I don’t count myself to the growing number of self quantification enthusiasts. For some reason I don’t feel I need data about my fitness/body to make the right decisions about how to live, although that might change in the future. But what I dig is the concept of mood tracking. The other day I installed an interesting iPhone app called Expereal (via). Read the rest of this entry »
Major German Sunday newspaper Frankfurter Allgemeine Sonntagszeitung (FAS) has published an article in its print edition about the trend of not using the phone anymore for calling. The piece has some quotes from me about my experience in Japan when I was equipped with a Data-SIM only. It’s now available online as well. Read it here if you understand German.
Swedish people are early and fast adopters, which is one of the major factors contributing to the success of Sweden-based startups. Need another proof? In the middle of October 2012, the U.S. video subscription service Netflix was launched in Sweden. Today, only 7 month later, 645.000 Swedes say they are using the service.
7 Month after launching. 7,6 percent of the Swedish Internet population use a service which required them to enter their credit card details, even if they only wanted to use the 30-day-trial – and that despite lots of local competition.
I find that to be an incredible figure.
Concise quote by Rolf Dobelli, a Swiss writer who is propagating the theory that news are bad. I don’t buy all of his arguments and some kind of contradict each other. But I agree with him that excessive news consumption doesn’t add any value to people’s lifes, other than maybe a bit of entertainment (at best). And much of the news we can read and see in the media is redundant and needless.
Recently I was best man at an American-German wedding. When the groom asked me whether I want to do a little toast I said yes, although I’m far from being an experienced speaker. On the contrary, in the past I’ve always rathered avoided speaking in front of a bigger crowd. But this time I decided to leave my comfort zone. Read the rest of this entry »
I have been fortunate to get the chance to travel to both Asia and the U.S. within a few weeks – while simultaneously doing my editorial and writing work for netzwertig.com (with the exception of 1 1/2 week of vacation).
There are many reasons to enjoy both places, but in one point, Asia is my prefered travel destination (when working why travelling): The time difference.
Since March 2007, I have been writing 2312 blog posts over at netzwertig.com. Naturally, I’ve learned a lot during that time, among other things how to stay creative and to fight lack of inspiration. Here are a couple of recommendations and strategies based on my experiences on how to achieve maximum creativity:
Often I go to bed without a clue what to write about the day after. The next morning after waking up, I don’t need to think longer than a few minutes to know what to type.
It’s hard to know exactly what the benefits of mediation are, but I find it easier to come up with ideas for articles after having meditated 15 or 30 minutes and cleaned my thoughts. Sometimes, enlightenment already strikes me during meditation. Not the way it is supposed to be but I don’t complain.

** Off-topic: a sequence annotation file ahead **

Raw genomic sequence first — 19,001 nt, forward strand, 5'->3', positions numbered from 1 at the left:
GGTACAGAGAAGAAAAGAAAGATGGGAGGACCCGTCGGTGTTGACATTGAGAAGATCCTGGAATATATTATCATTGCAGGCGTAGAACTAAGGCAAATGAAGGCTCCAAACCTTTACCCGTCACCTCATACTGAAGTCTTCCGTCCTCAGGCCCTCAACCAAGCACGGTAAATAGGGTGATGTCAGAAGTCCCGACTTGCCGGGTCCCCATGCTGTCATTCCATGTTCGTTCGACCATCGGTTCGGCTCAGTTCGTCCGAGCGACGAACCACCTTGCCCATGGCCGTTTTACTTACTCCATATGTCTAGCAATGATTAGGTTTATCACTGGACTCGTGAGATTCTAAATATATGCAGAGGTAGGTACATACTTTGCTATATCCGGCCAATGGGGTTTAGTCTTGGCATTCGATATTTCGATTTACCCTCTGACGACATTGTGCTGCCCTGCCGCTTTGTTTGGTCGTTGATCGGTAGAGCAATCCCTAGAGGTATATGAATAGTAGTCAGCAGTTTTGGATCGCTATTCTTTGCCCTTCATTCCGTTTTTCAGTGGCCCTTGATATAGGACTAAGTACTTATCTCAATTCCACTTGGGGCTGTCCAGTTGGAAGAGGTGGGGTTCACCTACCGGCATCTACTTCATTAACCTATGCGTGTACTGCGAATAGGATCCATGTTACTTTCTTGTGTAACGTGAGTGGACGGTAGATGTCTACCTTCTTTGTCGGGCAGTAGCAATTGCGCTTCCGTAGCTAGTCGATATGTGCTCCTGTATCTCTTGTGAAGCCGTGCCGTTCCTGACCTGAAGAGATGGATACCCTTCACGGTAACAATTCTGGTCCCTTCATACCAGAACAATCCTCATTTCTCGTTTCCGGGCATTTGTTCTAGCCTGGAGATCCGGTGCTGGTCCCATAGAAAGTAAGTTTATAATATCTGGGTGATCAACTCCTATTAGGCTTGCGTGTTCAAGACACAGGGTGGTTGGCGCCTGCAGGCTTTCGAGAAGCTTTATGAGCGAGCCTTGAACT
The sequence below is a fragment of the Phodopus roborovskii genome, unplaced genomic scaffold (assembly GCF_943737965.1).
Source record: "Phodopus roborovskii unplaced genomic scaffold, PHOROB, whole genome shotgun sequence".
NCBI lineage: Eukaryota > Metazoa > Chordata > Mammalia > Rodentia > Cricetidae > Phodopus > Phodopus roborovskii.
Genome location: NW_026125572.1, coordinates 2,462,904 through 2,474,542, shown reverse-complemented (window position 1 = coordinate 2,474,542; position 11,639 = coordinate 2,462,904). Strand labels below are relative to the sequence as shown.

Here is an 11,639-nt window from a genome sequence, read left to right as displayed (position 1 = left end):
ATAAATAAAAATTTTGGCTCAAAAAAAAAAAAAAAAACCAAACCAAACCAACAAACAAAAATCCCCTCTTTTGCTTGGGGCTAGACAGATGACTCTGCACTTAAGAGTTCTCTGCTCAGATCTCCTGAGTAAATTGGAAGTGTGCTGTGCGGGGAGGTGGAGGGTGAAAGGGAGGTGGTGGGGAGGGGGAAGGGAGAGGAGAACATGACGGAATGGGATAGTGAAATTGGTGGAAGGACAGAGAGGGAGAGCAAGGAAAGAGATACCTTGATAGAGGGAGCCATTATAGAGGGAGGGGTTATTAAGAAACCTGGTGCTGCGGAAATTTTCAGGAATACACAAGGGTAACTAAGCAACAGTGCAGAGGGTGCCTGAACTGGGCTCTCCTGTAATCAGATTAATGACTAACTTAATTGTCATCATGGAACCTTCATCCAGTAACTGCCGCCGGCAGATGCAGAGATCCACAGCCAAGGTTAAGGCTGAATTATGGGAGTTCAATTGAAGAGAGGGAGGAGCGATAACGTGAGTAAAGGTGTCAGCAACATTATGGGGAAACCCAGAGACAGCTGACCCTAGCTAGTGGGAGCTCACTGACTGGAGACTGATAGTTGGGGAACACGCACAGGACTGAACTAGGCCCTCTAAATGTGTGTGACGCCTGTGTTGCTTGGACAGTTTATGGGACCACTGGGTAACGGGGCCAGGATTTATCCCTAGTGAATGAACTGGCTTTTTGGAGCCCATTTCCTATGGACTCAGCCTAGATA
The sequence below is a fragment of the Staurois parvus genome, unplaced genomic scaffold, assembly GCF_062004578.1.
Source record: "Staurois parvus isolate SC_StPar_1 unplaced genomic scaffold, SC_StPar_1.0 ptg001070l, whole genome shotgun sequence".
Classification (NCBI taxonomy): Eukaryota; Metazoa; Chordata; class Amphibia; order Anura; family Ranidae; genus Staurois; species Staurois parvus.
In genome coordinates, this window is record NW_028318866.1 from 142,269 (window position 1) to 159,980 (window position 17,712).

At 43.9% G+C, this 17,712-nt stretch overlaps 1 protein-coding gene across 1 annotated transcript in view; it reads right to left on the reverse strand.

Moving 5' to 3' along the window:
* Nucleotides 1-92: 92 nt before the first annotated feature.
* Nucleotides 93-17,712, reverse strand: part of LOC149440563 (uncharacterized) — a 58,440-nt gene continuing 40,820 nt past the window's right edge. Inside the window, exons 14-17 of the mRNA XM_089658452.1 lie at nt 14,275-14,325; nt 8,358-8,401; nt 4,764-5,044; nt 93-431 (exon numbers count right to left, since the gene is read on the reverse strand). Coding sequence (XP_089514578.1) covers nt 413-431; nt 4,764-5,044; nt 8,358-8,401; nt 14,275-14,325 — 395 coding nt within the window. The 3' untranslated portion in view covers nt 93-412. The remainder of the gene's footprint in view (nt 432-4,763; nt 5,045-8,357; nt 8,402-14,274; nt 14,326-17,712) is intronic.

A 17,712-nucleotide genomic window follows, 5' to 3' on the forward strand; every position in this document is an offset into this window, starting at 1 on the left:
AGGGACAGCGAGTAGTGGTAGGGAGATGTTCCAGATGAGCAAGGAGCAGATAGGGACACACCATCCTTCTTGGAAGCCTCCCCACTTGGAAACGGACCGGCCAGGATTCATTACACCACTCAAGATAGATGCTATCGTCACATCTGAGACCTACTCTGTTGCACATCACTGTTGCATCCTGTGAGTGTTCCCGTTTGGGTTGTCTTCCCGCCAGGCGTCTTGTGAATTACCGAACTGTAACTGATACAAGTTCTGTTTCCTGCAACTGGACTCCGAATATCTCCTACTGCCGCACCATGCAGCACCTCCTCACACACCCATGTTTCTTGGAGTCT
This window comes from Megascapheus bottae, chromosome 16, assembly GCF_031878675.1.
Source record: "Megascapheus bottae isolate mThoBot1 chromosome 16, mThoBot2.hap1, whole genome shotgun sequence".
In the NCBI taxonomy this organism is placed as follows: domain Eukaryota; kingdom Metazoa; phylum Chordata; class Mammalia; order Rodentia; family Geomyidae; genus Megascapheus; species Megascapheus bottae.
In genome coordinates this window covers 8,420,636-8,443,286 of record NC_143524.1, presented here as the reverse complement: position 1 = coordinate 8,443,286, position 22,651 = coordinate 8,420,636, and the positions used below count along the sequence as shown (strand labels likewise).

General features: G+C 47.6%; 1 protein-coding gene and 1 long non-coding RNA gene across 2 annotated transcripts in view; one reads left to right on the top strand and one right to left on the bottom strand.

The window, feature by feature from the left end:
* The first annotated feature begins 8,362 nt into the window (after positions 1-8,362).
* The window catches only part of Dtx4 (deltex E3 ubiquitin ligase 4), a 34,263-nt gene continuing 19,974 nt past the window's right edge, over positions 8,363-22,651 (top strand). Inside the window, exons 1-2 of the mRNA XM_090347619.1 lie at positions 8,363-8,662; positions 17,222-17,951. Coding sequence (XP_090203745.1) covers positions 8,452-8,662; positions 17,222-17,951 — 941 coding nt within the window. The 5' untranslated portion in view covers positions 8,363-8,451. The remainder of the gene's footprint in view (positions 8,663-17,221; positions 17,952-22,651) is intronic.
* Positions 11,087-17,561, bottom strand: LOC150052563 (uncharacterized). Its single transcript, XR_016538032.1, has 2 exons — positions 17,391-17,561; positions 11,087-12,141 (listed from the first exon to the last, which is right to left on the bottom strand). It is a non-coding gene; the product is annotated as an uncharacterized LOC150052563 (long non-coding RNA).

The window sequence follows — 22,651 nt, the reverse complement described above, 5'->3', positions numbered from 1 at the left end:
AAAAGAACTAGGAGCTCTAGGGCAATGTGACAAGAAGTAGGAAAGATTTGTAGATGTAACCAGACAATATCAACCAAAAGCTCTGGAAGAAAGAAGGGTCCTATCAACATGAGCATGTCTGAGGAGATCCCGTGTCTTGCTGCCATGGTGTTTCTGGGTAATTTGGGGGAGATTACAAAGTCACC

Taking a break for running or the gym forces me to focus on other things. Often when getting back to my desk, I already know what to write next. Read the rest of this entry »
Mind-boggling things are going on right now. Technology is leaving almost no important industry/field untouched.
Privacy: Google Glass
Production: 3D Printing
Information gathering: Crowdsourcing
Politics, secrets: Leaks
Thinking: Artificial intelligence
Education: Massive Open Online Courses (MOOC)
To say these are exciting times would be an understatement. Also, they are bad for everybody who is afraid of change. There really seems to be only one option: to embrace it! Whether we want to or not. Because there is no off-button for technological progress.
Swedes are usually pretty good at embracing change, and even at initiating it. Yet another proof of that is the introduction of a new gender-neutral personal pronoun.
In addition to “han” (“he”) and “hon” (“she”) Swedish speakers can now use “hen”, which does not carry any gender associations, but does relate to a person, not a thing.
In my eyes, Tokyo’s main attraction is the food, and I tried lots of Japanese dishes. But occasionally, I had to take a break from Ramen, Soba, Gyudon, Sushi and all the Izakaya food. So I made it a little mission to try many different burger places. Apart from the typical fast food chains such as McDonalds, Burger King and their Japanese competitors Freshness Burger and Mos Burger, there are lots of great restaurants in Tokyo preparing high-end burgers. To everybody who is into burgers and plans to visit Tokyo in the future, I recommend to check out the following places:
Delicious burgers made of Japanese Black Wagyu beef. Some say it’s the greatest burger joint in the world. Burgers are quite pricey for being rather small, but taste extremely good. I went there a couple of times, and at one occasion I tried that massive thing pictured below. It is the most expensive burger I have ever eaten (2700 Yen, 21 Euro), but it was more than worth it. Despite Blacows’ reputation, it was never a problem to get a table instantly. foursquare link. Read the rest of this entry »